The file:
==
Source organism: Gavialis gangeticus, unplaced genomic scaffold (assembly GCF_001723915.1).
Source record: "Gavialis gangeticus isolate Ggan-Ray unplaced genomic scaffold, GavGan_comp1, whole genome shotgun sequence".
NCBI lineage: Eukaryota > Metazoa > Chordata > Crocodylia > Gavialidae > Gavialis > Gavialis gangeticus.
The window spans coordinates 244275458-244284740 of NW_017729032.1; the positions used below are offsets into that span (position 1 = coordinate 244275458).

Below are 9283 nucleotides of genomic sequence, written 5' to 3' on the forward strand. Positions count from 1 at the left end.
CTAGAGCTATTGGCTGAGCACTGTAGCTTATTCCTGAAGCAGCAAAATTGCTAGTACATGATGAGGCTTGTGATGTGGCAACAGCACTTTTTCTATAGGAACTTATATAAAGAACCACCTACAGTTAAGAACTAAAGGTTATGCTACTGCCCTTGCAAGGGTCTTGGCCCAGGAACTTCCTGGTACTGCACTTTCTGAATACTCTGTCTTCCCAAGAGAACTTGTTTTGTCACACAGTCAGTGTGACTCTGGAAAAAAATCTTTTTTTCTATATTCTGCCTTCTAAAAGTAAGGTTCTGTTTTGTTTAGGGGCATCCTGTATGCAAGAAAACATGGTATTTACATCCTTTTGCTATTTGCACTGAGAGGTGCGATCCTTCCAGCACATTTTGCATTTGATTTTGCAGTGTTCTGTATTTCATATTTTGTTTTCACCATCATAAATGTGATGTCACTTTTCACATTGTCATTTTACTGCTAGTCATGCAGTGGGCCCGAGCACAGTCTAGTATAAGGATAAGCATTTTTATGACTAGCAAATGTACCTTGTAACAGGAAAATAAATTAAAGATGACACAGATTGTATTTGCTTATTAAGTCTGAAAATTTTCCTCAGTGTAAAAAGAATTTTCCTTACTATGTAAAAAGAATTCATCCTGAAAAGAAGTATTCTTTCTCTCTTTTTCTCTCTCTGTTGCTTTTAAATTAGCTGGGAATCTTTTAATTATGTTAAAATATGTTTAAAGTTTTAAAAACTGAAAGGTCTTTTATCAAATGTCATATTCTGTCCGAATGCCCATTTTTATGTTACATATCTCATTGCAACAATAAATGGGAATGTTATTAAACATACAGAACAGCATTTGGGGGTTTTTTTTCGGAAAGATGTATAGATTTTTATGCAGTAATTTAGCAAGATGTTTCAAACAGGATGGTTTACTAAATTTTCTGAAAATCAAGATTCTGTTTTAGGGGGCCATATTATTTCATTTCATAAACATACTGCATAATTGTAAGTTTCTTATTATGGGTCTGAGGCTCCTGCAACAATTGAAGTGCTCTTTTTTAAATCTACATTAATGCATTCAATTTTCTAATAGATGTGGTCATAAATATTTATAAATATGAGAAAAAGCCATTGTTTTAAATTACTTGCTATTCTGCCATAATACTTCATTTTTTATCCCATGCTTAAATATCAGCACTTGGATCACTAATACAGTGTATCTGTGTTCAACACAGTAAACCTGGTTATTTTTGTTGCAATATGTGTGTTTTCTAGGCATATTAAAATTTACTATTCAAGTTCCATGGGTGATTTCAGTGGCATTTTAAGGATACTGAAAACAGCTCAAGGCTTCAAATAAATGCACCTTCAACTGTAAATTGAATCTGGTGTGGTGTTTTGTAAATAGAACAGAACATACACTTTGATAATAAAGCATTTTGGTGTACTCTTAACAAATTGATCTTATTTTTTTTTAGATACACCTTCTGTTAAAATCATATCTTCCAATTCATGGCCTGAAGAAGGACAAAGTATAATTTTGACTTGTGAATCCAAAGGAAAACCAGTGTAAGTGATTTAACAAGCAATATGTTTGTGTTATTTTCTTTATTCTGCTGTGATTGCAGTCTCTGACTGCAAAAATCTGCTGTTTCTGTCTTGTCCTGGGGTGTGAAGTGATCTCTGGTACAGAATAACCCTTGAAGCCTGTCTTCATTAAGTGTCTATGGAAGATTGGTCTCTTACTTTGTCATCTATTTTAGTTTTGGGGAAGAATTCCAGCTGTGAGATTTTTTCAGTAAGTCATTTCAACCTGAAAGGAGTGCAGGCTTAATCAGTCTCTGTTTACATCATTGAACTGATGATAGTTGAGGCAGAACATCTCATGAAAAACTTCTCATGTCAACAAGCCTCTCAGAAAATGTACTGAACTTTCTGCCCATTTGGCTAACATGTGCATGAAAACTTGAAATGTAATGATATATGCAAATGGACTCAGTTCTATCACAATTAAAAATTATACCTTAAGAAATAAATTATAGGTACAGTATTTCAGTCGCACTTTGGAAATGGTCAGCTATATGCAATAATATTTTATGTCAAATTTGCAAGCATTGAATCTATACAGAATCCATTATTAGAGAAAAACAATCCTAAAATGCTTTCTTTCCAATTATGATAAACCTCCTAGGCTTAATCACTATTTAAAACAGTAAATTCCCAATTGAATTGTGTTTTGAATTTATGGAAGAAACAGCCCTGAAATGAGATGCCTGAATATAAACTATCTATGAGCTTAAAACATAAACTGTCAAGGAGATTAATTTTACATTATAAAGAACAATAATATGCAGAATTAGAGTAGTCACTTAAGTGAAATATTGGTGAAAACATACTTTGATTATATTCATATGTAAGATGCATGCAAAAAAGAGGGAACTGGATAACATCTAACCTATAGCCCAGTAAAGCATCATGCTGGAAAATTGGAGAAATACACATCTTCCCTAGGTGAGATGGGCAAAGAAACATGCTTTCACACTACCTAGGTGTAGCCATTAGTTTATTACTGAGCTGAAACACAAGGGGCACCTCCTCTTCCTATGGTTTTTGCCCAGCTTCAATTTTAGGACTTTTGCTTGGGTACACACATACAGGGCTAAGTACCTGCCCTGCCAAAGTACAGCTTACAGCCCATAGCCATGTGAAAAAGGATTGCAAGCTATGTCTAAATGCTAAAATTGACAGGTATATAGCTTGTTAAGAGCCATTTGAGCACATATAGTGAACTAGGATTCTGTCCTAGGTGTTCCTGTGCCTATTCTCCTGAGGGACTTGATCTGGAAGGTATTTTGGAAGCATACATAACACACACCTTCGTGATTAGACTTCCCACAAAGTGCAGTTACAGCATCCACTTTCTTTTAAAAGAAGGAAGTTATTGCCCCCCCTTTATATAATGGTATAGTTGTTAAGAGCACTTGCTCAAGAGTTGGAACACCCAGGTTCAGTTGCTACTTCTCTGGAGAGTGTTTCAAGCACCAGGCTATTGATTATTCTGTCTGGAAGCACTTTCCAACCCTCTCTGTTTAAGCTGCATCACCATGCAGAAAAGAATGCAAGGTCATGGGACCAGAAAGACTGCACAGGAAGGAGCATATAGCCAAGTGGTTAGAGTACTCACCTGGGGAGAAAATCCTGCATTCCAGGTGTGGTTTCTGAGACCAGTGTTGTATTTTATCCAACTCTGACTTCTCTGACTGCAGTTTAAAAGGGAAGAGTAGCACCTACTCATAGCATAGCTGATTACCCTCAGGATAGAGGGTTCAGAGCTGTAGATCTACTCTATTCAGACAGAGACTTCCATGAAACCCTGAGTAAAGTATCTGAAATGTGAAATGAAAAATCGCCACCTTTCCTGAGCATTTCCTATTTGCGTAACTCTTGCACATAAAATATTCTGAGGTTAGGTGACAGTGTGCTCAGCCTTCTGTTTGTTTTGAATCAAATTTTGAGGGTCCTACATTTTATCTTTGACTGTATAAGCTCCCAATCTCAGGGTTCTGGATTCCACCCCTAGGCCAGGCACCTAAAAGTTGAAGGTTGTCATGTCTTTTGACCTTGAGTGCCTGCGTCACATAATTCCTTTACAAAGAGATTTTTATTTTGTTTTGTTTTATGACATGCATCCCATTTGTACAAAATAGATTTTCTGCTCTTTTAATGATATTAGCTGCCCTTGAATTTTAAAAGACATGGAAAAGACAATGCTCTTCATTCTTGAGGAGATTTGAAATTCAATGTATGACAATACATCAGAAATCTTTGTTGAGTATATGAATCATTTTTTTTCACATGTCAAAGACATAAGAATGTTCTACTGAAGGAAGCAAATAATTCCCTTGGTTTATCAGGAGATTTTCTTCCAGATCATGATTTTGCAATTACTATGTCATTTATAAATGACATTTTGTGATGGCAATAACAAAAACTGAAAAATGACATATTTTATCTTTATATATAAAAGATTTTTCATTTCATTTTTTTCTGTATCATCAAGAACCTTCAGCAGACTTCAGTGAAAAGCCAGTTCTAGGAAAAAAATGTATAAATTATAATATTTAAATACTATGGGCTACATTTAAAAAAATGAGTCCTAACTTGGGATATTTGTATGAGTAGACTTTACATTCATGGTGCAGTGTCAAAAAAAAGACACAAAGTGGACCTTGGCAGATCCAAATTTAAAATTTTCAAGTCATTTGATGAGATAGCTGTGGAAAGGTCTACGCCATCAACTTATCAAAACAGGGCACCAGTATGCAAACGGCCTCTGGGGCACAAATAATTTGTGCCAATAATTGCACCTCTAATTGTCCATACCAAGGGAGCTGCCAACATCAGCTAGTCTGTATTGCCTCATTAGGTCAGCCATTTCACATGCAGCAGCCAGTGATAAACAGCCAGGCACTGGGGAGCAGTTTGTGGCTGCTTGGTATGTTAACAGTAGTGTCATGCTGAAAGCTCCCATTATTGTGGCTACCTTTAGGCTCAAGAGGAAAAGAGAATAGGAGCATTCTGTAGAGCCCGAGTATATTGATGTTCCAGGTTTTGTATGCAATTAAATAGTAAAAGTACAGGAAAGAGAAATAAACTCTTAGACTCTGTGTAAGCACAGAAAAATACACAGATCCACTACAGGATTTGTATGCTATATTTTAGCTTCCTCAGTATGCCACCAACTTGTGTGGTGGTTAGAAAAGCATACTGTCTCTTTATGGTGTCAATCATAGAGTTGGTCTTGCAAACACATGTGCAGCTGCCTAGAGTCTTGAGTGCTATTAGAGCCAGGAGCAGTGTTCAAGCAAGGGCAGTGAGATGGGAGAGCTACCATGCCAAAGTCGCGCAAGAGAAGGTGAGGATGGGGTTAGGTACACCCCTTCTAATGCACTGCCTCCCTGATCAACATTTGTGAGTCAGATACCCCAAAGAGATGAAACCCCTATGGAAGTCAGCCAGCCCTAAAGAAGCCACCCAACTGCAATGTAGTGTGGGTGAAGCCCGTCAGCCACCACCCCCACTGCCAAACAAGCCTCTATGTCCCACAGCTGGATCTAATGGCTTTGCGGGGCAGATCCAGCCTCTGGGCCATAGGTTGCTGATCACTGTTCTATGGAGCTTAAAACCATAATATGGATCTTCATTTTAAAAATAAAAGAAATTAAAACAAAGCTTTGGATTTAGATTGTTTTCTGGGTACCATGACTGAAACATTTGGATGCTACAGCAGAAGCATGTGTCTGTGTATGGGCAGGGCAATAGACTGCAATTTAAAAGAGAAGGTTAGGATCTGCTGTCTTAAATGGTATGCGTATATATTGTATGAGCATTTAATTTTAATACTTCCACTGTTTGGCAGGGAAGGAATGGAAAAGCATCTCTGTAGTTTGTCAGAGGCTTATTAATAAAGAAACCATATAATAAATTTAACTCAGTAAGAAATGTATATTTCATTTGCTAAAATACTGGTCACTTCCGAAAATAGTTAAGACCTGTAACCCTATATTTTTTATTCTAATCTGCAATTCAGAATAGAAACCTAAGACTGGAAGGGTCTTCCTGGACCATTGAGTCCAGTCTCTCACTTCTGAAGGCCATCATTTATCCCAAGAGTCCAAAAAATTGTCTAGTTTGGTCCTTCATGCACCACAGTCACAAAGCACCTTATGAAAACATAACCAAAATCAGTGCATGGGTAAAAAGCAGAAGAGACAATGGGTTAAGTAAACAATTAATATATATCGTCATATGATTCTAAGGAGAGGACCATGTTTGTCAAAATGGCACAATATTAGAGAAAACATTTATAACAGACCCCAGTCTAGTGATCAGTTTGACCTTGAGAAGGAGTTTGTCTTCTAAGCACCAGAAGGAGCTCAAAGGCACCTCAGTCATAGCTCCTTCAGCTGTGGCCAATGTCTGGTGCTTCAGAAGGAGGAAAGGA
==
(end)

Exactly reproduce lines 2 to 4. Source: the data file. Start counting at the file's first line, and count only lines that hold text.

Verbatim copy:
Source record: "Gavialis gangeticus isolate Ggan-Ray unplaced genomic scaffold, GavGan_comp1, whole genome shotgun sequence".
NCBI lineage: Eukaryota > Metazoa > Chordata > Crocodylia > Gavialidae > Gavialis > Gavialis gangeticus.
The window spans coordinates 244275458-244284740 of NW_017729032.1; the positions used below are offsets into that span (position 1 = coordinate 244275458).